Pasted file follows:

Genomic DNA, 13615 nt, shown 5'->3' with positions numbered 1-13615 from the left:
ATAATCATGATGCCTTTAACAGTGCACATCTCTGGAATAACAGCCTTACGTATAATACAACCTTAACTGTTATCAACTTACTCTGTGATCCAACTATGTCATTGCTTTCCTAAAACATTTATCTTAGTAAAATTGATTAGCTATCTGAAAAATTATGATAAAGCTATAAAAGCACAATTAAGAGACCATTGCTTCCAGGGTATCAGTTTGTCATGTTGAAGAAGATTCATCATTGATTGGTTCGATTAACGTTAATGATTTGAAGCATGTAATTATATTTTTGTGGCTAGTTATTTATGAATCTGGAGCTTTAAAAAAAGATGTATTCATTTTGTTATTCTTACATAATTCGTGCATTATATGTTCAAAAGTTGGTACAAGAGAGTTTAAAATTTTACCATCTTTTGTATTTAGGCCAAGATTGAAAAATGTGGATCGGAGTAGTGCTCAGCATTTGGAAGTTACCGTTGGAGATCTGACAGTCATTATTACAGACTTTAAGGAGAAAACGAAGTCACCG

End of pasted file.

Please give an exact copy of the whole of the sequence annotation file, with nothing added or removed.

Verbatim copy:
Genomic DNA, 13615 nt, shown 5'->3' with positions numbered 1-13615 from the left:
ATAATCATGATGCCTTTAACAGTGCACATCTCTGGAATAACAGCCTTACGTATAATACAACCTTAACTGTTATCAACTTACTCTGTGATCCAACTATGTCATTGCTTTCCTAAAACATTTATCTTAGTAAAATTGATTAGCTATCTGAAAAATTATGATAAAGCTATAAAAGCACAATTAAGAGACCATTGCTTCCAGGGTATCAGTTTGTCATGTTGAAGAAGATTCATCATTGATTGGTTCGATTAACGTTAATGATTTGAAGCATGTAATTATATTTTTGTGGCTAGTTATTTATGAATCTGGAGCTTTAAAAAAAGATGTATTCATTTTGTTATTCTTACATAATTCGTGCATTATATGTTCAAAAGTTGGTACAAGAGAGTTTAAAATTTTACCATCTTTTGTATTTAGGCCAAGATTGAAAAATGTGGATCGGAGTAGTGCTCAGCATTTGGAAGTTACCGTTGGAGATCTGACAGTCATTATTACAGACTTTAAGGAGAAAACGAAGTCACCG